manufacturing community). Arrangements were made on July 3, 1858, for a
title bout to be fought for $5,000 a side. It would be held on October
20, 1858, somewhere in Canada.
It’s hard to imagine today, at a time when we have TV, radio, newspaper
coverage, magazines, Internet and a constant table full of professional
sports, how much enthusiasm a championship fight could generate in the
mid-1800’s. Speculation about such an event filled sporting papers and
barroom conversation for months. Interest reached fever pitch as
Morrissey and Heenan concluded their very serious training. Both lined
up trainers who could teach ring tactics while applying the conditioning
rules as laid down by the famous Captain Barclay of Great Britain.
Morrissey hired Jim Kelly, the Australian champion. Heenan used Aaron
Jones, a seasoned English fighter.
The fight took place on a forlorn stretch of beach on a peninsula
jutting into Lake Erie. It could hardly be reached by land from Canada.
It was reached, for the thousands of spectators, by chartered steamer
from Buffalo, New York. Morrissey had hacked years of soft living from
his frame. He weighed in at 176. He was sighted by sports writers as
being in the best physical condition of his life. Others claimed he was
"a magnificent animal," and one of the most "splendid specimens of human
development we have witnessed." John had learned some boxing skills in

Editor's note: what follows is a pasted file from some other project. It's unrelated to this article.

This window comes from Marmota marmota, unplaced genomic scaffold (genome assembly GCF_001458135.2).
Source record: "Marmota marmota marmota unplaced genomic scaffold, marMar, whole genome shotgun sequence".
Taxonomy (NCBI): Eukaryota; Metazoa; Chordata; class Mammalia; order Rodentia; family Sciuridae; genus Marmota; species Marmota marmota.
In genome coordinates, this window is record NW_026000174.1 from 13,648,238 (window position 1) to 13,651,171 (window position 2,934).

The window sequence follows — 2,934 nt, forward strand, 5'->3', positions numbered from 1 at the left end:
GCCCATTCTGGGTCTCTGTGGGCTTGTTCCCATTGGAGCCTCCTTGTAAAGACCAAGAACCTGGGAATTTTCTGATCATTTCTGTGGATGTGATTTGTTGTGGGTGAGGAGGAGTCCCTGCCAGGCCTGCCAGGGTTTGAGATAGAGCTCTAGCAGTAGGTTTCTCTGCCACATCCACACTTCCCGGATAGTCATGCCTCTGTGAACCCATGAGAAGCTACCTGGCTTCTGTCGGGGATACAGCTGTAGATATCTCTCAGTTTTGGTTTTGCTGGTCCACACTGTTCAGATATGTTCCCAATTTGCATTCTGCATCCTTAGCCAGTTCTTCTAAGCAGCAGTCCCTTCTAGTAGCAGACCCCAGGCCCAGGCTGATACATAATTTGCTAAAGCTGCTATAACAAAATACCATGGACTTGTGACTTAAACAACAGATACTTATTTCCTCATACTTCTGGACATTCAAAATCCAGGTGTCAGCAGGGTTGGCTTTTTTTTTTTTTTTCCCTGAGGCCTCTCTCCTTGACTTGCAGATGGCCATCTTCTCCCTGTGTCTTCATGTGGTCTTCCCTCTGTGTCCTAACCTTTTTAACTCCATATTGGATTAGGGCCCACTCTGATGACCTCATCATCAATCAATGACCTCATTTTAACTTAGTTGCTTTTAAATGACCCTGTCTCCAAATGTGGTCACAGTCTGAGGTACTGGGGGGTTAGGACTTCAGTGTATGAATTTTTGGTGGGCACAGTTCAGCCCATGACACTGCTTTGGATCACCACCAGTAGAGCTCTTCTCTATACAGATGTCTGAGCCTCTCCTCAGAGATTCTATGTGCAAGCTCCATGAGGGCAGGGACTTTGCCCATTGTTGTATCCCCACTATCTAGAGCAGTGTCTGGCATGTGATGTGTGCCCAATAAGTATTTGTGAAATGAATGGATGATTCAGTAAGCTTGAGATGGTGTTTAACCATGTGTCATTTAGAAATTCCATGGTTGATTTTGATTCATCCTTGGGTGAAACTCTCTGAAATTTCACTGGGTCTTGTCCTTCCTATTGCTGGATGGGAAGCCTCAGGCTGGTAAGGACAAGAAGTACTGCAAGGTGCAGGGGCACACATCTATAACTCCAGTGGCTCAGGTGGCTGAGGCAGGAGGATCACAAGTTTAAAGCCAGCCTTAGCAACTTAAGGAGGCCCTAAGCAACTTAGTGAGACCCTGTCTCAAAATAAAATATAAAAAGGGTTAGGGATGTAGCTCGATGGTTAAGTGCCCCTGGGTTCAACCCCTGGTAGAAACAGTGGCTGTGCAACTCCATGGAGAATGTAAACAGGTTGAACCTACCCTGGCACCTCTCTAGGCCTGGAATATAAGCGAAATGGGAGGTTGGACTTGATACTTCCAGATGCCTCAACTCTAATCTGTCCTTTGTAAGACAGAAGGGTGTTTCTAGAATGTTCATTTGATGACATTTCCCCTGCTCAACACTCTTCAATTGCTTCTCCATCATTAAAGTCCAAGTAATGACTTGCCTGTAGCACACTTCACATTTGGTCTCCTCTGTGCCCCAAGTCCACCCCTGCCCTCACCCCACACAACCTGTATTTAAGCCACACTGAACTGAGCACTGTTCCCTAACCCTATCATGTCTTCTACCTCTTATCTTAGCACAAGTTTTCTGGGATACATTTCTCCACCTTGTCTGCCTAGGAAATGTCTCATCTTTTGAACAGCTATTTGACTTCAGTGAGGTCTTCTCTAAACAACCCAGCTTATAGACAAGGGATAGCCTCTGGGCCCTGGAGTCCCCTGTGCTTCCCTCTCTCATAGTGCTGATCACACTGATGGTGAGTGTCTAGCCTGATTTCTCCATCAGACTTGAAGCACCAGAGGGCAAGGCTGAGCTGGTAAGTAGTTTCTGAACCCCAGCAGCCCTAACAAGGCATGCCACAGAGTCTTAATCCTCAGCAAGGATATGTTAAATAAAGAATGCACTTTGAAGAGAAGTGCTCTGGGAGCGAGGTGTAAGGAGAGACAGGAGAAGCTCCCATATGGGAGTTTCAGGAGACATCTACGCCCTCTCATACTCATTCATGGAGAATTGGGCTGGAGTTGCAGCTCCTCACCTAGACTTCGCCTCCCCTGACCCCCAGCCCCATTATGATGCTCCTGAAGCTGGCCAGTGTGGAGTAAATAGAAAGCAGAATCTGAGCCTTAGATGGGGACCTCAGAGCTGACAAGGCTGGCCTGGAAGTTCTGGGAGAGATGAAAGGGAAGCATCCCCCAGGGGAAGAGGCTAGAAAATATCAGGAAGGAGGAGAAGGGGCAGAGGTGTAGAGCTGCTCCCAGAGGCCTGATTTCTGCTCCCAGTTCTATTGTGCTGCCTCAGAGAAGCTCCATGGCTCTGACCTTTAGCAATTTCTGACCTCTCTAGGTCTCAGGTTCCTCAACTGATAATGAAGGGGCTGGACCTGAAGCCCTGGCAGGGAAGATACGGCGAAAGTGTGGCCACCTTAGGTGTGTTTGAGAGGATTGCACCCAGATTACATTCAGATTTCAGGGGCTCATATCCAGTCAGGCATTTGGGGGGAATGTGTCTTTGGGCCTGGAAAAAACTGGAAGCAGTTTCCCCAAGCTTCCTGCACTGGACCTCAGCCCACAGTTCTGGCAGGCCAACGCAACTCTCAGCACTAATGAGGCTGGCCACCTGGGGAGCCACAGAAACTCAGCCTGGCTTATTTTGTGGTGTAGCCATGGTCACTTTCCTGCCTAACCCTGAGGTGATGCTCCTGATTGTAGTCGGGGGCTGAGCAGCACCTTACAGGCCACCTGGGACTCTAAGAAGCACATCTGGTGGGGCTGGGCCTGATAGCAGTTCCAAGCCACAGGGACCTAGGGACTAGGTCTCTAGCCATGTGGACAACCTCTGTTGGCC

training, but his principle weapon still would be his ability to
withstand punishment. Heenan was to rely on his superior punching power.
Heenan had taken his training more lightly than Morrissey. He still had
some "blubber" around his midsection. He was ill with chills and fever
at least twice during training. Worst of all he developed a sore on his
right leg that seriously impaired his quickness. Rather than risk the
ridicule a request for a delay would cause, Heenan forged ahead.
Press coverage for this spectacle exceeded anything ever witnessed prior
to this bout. Even "respectable" dailies, like the New York Herald, sent
emissaries to report. A new record for wagering, estimated at "at least
$250,000," accompanied the national, and international enthusiasm. The
fight crowd was thus described – "Probably no human eye will ever look
upon so much rowdyism, villainy, scoundrelism and boiled-down
viciousness, concentrated upon so small a space as was compressed into
the few feet of seeing room about the ring of the Morrissey and Heenan
fight of October 20, 1858."
After all ringside bets were accounted (including Morrissey’s own
personal wagers) the fight was on. Morrissey and Heenan seemed to put
aside all training skills and settle into a slugfest. Heenan drew "first
blood" and punished Morrissey heavily. Morrissey was almost instantly a
"spurting claret." During the first round Heenan hit Morrissey so
frequently and hard that one observer noted that he would have "knocked
out any man in the United States except Morrissey."
At the start of Round Two both fighters were blowing hard from fatigue.
Morrissey seemed dazed. Heenan, however, had a far more serious problem.
During Round One he had hit a ring stake during a wild miss and broke
two knuckles on his left hand. In spite of the handicap, Heenan was able